Tony tries to square the circle in Iraq

In what is billed as "major foreign policy speech," Tony Blair suggests an overall Middle East settlement that would bring in either Syria or Iran, or both, on the assumption that they will adopt a peace policy.

...a major part of the answer to Iraq lies not in Iraq itself but outside it, in the whole of the region where the same forces are at work, where the roots of this global terrorism are to be found, where the extremism flourishes, with a propaganda that may be, indeed is, totally false; but is, nonetheless, attractive to much of the Arab street.

"That is what I call a 'whole Middle East' strategy."

Well, what outside problems are more solvable than Iraq itself? Mr. Blair suggests Israel/Palestine, Lebanon, and the Iranian hard line on nukes and supporting Hamas—Hezbollah.

"... we should start with Israel/Palestine. That is the core.

"We should then make progress on Lebanon. We should unite all moderate Arab and Muslim voices behind a push for peace in those countries but also in Iraq.

"We should be standing up for, empowering, respecting those with a moderate and modern view of the faith of Islam everywhere."

My prediction, unfortunately, is that nothing like this will happen until the Middle East goes nuclear. At that point rational fear might override irrational hatred.

However, the US and UK can try to anticipate that event by offering NATO membership (including the nuclear umbrella) to Israel and other countries willing to commit to peace —— perhaps Jordan, Egypt, and Saudi Arabia. Something like this is already happening de facto by large US and European fleet concentrations in and near the Gulf and in the Eastern Med. An Iranian air—space attack on other countries —— Israel or Saudi —— would have to cross the defensive shield of Aegis—equipped ships, Israel's Arrow anti—missile missiles, and the new generation of Patriot defensive missiles. The tradeoff, of course, is that Israel is also blocked by the same defensive shield from taking preemptive action by air. And Iran can still attack using its proxies Hamas and Hezbollah.

The NATO strategy is nevertheless the most plausible way to offer a treaty—based protective umbrella to Middle Eastern countries that are willing to commit to nonproliferation. Israel may be persuaded to keep its nuclear deterrent passive but not active; but that is not much different from Japan, which is also said to have a capacity to go nuclear in a matter of months.

With Arab countries now explicitly seeking nuclear technology, denial is less and less of an option.

A Democrat Congress makes things more difficult, but President Bush has plenty of executive power. Much can be done to keep the country and the world as safe as possible even today.

James Lewis   11 13 06

In what is billed as "major foreign policy speech," Tony Blair suggests an overall Middle East settlement that would bring in either Syria or Iran, or both, on the assumption that they will adopt a peace policy.

...a major part of the answer to Iraq lies not in Iraq itself but outside it, in the whole of the region where the same forces are at work, where the roots of this global terrorism are to be found, where the extremism flourishes, with a propaganda that may be, indeed is, totally false; but is, nonetheless, attractive to much of the Arab street.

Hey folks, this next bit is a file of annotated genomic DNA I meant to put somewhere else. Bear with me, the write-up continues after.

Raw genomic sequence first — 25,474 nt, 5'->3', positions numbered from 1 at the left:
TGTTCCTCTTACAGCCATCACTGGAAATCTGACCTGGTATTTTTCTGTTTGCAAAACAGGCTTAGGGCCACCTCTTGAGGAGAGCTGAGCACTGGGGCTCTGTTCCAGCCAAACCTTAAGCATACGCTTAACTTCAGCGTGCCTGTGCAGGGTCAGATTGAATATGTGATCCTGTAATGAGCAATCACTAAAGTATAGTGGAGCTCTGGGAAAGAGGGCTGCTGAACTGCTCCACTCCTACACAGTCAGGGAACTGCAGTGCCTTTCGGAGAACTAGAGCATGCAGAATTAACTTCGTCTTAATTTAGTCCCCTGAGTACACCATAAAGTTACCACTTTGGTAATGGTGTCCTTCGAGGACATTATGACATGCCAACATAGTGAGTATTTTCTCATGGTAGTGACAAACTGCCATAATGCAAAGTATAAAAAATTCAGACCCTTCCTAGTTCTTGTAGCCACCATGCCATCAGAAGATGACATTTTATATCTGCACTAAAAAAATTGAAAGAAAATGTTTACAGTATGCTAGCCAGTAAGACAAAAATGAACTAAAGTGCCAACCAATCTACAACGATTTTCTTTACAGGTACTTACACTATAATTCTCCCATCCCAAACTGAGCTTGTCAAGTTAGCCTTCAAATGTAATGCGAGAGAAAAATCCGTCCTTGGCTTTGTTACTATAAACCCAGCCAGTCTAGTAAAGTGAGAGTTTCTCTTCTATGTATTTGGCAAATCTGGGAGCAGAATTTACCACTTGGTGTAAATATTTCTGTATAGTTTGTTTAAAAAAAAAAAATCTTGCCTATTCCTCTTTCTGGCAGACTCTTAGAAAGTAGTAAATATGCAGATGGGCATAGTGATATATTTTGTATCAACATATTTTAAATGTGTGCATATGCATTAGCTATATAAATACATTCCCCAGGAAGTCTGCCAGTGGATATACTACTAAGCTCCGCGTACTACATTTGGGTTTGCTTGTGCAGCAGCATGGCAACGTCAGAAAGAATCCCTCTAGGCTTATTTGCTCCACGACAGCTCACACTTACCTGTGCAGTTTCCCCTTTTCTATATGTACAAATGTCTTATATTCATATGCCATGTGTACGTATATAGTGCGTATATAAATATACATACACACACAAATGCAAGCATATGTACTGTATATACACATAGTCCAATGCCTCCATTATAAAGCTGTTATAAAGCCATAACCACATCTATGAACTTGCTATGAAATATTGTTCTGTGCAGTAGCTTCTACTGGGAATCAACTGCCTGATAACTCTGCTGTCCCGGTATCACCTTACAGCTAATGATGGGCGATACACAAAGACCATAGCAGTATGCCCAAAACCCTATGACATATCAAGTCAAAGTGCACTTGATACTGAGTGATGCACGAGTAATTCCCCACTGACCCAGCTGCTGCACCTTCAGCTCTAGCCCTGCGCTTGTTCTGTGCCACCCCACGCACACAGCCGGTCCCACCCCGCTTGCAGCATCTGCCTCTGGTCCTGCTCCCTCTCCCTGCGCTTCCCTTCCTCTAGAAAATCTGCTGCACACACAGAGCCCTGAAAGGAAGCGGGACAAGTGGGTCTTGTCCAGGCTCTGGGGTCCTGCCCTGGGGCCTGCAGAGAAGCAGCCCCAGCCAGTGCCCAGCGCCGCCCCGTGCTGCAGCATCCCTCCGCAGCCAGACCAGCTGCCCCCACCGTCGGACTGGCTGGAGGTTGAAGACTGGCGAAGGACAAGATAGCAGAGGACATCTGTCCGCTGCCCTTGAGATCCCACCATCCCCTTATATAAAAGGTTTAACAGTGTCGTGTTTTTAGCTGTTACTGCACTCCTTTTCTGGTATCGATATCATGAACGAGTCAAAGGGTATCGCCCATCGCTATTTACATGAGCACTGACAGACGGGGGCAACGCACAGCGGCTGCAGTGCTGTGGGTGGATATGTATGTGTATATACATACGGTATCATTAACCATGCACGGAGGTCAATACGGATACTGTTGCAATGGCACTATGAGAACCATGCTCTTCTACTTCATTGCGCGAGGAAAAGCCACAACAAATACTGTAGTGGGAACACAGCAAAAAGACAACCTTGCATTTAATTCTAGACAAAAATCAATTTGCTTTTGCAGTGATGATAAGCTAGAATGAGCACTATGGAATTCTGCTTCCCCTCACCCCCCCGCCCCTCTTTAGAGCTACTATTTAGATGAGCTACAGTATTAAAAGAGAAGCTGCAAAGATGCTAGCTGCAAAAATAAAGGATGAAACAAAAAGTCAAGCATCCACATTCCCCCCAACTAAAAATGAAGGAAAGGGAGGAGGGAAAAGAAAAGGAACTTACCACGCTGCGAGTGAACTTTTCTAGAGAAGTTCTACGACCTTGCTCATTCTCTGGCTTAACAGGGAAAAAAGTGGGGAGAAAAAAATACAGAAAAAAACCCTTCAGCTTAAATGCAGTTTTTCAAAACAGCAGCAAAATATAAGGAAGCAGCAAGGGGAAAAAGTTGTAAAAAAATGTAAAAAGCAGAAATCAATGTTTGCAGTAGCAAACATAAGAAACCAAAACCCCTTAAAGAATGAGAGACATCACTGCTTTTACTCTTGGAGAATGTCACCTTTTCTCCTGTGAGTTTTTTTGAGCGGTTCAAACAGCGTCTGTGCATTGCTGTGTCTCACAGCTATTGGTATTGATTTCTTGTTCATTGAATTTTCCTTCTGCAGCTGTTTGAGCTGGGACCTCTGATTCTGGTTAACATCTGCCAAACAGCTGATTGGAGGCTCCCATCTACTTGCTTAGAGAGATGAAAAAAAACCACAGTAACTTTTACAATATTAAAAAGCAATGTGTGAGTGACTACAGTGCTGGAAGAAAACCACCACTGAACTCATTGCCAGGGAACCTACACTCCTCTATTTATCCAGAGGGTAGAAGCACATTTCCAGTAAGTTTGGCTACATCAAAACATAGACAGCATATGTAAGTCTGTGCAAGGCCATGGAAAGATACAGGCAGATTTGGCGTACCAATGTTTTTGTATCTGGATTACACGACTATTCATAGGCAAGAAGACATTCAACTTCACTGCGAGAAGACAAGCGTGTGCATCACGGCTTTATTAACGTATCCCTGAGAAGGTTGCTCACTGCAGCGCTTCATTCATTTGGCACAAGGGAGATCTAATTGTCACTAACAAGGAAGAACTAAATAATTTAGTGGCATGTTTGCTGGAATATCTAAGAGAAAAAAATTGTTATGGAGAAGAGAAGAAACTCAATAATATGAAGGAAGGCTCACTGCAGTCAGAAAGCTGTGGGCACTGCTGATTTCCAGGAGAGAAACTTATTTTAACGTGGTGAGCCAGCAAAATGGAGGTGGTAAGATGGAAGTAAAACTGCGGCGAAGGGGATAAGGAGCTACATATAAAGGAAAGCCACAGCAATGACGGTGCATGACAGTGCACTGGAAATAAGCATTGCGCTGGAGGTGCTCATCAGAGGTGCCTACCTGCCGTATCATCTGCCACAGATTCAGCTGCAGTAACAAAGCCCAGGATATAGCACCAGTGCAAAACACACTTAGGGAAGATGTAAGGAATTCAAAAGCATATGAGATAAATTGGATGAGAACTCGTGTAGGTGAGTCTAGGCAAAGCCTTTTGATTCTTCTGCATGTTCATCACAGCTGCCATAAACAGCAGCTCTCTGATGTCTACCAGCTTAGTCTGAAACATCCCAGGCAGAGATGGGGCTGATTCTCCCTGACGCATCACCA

"That is what I call a 'whole Middle East' strategy."

Well, what outside problems are more solvable than Iraq itself? Mr. Blair suggests Israel/Palestine, Lebanon, and the Iranian hard line on nukes and supporting Hamas—Hezbollah.

"... we should start with Israel/Palestine. That is the core.

"We should then make progress on Lebanon. We should unite all moderate Arab and Muslim voices behind a push for peace in those countries but also in Iraq.

"We should be standing up for, empowering, respecting those with a moderate and modern view of the faith of Islam everywhere."

My prediction, unfortunately, is that nothing like this will happen until the Middle East goes nuclear. At that point rational fear might override irrational hatred.

However, the US and UK can try to anticipate that event by offering NATO membership (including the nuclear umbrella) to Israel and other countries willing to commit to peace —— perhaps Jordan, Egypt, and Saudi Arabia. Something like this is already happening de facto by large US and European fleet concentrations in and near the Gulf and in the Eastern Med. An Iranian air—space attack on other countries —— Israel or Saudi —— would have to cross the defensive shield of Aegis—equipped ships, Israel's Arrow anti—missile missiles, and the new generation of Patriot defensive missiles. The tradeoff, of course, is that Israel is also blocked by the same defensive shield from taking preemptive action by air. And Iran can still attack using its proxies Hamas and Hezbollah.

The NATO strategy is nevertheless the most plausible way to offer a treaty—based protective umbrella to Middle Eastern countries that are willing to commit to nonproliferation. Israel may be persuaded to keep its nuclear deterrent passive but not active; but that is not much different from Japan, which is also said to have a capacity to go nuclear in a matter of months.

With Arab countries now explicitly seeking nuclear technology, denial is less and less of an option.

A Democrat Congress makes things more difficult, but President Bush has plenty of executive power. Much can be done to keep the country and the world as safe as possible even today.

James Lewis   11 13 06